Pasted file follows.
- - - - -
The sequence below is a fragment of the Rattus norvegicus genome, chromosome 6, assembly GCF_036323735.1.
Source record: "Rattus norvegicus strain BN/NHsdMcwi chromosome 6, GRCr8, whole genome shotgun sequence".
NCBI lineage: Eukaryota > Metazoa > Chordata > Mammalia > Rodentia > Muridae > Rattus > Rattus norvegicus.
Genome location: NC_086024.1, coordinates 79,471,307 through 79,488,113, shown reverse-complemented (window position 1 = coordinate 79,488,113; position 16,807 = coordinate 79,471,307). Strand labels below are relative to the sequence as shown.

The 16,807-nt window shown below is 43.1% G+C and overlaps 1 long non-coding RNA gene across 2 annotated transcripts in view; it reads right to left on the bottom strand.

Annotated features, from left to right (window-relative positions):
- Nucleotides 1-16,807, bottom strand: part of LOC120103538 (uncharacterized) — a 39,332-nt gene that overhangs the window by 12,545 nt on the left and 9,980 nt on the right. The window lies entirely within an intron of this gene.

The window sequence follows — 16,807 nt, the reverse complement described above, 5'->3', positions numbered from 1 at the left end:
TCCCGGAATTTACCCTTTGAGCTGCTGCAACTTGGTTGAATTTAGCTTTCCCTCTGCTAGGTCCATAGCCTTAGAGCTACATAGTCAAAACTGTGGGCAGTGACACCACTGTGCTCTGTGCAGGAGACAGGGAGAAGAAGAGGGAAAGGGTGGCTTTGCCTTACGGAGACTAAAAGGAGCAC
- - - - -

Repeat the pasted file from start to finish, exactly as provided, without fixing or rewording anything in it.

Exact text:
The sequence below is a fragment of the Rattus norvegicus genome, chromosome 6, assembly GCF_036323735.1.
Source record: "Rattus norvegicus strain BN/NHsdMcwi chromosome 6, GRCr8, whole genome shotgun sequence".
NCBI lineage: Eukaryota > Metazoa > Chordata > Mammalia > Rodentia > Muridae > Rattus > Rattus norvegicus.
Genome location: NC_086024.1, coordinates 79,471,307 through 79,488,113, shown reverse-complemented (window position 1 = coordinate 79,488,113; position 16,807 = coordinate 79,471,307). Strand labels below are relative to the sequence as shown.

The 16,807-nt window shown below is 43.1% G+C and overlaps 1 long non-coding RNA gene across 2 annotated transcripts in view; it reads right to left on the bottom strand.

Annotated features, from left to right (window-relative positions):
- Nucleotides 1-16,807, bottom strand: part of LOC120103538 (uncharacterized) — a 39,332-nt gene that overhangs the window by 12,545 nt on the left and 9,980 nt on the right. The window lies entirely within an intron of this gene.

The window sequence follows — 16,807 nt, the reverse complement described above, 5'->3', positions numbered from 1 at the left end:
TCCCGGAATTTACCCTTTGAGCTGCTGCAACTTGGTTGAATTTAGCTTTCCCTCTGCTAGGTCCATAGCCTTAGAGCTACATAGTCAAAACTGTGGGCAGTGACACCACTGTGCTCTGTGCAGGAGACAGGGAGAAGAAGAGGGAAAGGGTGGCTTTGCCTTACGGAGACTAAAAGGAGCAC